On The Job: Alaska - Arson Fire Set in Boat Destroys Juneau Church


Chief Eric Mohrmann
Personnel: 33 career firefighters; 75 volunteer firefighters
Apparatus: Five engines, two CAFS engines, two quints, four ALS units
Population: 31,000
Area: 3,248 square miles

On March 12, 2006, an arson fire destroyed a historic 110-year-old church, the church annex and a house in downtown Juneau. The original portion of the Church of the Holy Trinity was built in 1896 of wood construction with vaulted ceilings and a wood-shake roof. An addition, McPhetres Hall, was constructed in 1956 and had a metal roof. The church contained a fire alarm system. Holy Trinity, the second-oldest church in Juneau, was registered as a national historic landmark. The two-story, 1,300-square-foot house was about 80 years old, and was of ordinary construction with an asphalt-shingle roof. The house contained single-station photoelectric and ionization smoke detectors.

The Capital City Fire Rescue Department was dispatched to a reported fire at the intersection of Fourth and Gold streets at 4:40 A.M. Engines 11 and 23, Truck 12 and Medic 1 responded with five firefighters under the command of Captain Keith Walker. Upon arrival, firefighters found a 21-foot fiberglass boat on a trailer, located between the church and the house, fully engulfed, with fire burning on the outside of both exposures. Access to the fire was limited due to a downed live power line and a vehicle parked in front of the boat. Crews advanced a 1 3/4-inch line from Engine 11 to knock down the fire in the boat and the exterior exposure fires. Firefighters also took a 2½-inch line to the doorway of the house and a 1¾-inch line inside. Another 1 3/4-inch line was advanced to the front door of the church.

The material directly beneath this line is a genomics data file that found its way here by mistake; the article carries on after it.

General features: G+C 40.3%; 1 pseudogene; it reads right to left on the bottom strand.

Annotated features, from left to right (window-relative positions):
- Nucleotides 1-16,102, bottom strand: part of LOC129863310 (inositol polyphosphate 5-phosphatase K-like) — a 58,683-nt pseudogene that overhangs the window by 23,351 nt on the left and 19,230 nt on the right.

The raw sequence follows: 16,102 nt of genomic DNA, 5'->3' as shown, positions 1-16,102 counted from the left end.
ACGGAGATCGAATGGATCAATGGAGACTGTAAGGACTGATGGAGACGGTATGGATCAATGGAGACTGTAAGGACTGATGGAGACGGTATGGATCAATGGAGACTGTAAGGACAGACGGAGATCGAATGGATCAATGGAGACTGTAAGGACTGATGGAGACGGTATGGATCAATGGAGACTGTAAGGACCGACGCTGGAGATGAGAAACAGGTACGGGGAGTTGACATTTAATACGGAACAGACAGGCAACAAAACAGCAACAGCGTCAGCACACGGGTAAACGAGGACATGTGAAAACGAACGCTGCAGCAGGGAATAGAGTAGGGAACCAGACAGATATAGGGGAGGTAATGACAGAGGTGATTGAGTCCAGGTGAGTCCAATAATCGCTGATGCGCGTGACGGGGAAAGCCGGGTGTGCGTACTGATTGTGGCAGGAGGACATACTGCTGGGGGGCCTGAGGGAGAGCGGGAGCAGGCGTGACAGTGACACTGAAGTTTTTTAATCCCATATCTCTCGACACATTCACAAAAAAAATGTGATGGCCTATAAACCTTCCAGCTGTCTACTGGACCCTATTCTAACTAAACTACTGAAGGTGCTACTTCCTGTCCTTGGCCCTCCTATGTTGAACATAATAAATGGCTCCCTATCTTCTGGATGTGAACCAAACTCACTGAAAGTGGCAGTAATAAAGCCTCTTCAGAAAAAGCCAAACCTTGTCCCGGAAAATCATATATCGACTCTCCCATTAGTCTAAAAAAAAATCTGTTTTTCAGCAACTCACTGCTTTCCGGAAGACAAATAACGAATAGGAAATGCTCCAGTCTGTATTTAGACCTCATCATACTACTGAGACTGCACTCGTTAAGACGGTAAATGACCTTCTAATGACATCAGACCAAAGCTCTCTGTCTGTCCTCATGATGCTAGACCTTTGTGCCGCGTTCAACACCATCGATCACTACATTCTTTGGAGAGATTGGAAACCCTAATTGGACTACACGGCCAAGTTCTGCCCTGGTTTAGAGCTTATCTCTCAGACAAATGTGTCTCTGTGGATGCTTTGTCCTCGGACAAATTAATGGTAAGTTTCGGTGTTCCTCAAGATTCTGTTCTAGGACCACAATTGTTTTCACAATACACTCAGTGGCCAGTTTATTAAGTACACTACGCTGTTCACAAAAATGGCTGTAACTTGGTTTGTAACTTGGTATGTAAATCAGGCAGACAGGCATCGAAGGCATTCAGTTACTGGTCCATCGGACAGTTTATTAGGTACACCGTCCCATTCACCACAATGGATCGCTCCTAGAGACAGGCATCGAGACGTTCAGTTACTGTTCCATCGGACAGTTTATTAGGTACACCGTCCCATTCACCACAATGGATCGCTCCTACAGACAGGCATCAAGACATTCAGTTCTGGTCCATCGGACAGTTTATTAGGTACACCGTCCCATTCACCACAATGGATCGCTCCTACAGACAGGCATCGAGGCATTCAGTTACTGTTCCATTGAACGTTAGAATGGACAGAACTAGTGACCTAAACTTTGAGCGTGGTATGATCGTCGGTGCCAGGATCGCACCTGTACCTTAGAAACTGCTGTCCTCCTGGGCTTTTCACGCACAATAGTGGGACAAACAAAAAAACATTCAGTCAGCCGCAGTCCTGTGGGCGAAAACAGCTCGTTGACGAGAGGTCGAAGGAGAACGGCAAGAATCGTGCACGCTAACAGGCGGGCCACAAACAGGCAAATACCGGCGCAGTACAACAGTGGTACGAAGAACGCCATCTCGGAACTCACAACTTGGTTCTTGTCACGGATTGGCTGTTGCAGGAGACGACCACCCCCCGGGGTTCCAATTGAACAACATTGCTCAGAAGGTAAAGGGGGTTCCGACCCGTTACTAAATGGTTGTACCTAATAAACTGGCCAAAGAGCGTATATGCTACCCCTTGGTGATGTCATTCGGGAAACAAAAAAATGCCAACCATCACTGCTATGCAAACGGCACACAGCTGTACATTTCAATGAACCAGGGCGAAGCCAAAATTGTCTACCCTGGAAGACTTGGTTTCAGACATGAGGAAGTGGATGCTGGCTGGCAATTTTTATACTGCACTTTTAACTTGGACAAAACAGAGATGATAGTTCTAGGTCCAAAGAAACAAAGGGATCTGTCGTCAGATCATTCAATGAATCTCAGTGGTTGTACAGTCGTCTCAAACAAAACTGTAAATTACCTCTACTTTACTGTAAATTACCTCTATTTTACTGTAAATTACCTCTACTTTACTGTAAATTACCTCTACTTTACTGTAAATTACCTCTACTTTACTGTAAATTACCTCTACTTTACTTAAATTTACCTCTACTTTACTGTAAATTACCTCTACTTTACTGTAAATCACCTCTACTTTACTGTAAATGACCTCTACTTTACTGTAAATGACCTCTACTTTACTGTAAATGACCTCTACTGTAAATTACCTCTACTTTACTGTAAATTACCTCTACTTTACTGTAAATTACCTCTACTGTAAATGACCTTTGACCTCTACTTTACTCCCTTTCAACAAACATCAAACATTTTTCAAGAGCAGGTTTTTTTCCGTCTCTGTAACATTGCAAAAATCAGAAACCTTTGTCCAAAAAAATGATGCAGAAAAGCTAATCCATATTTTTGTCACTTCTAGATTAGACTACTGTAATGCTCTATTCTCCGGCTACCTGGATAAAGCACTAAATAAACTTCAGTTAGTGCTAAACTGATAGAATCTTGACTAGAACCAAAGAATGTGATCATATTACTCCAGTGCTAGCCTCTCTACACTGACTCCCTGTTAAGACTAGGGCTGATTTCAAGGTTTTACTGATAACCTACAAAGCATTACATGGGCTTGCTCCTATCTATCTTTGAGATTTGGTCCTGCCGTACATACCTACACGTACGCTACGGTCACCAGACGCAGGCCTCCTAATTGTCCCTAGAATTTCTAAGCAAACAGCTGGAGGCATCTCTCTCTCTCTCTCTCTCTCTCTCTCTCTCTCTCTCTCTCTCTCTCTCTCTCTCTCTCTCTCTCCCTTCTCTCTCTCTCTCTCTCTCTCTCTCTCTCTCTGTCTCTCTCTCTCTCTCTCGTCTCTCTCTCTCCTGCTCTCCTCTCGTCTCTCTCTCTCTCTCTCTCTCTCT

Fire Chief Eric Mohrmann arrived on scene at 4:56 and assumed command of the incident at 5:01, after conferring with Walker. Mohrmann observed smoke coming from the end gable of the church and the upper gable of the residence. It appeared that the fire had gained entry into the gable of the church and the eaves of the house. He ordered an interior attack on both structures to prevent the fire from spreading inside.

Smoke Explosion

While the attack on the church was being readied, Mohrmann and Walker noticed an individual near the front door of the church with a sleeping bag under his arm. The man rapidly left the area before either fire officer could speak with him. A smoke explosion occurred in the church before the crew was able to make entry that blew out all the windows. A personnel accountability report (PAR) was taken and all firefighters were found to be safe. A 2 1/2-inch blitz line from Engine 11 was set up in the alley to attack the boat fire. Attack crew 1 entered the residential structure and reported fire in the attic. Mohrmann requested additional personnel to the second floor of the residence to pull the ceilings. Attack crew 2, under Walker's command, entered the church and deployed a 1¾-inch line to the farthest point possible in the chapel near the kitchen.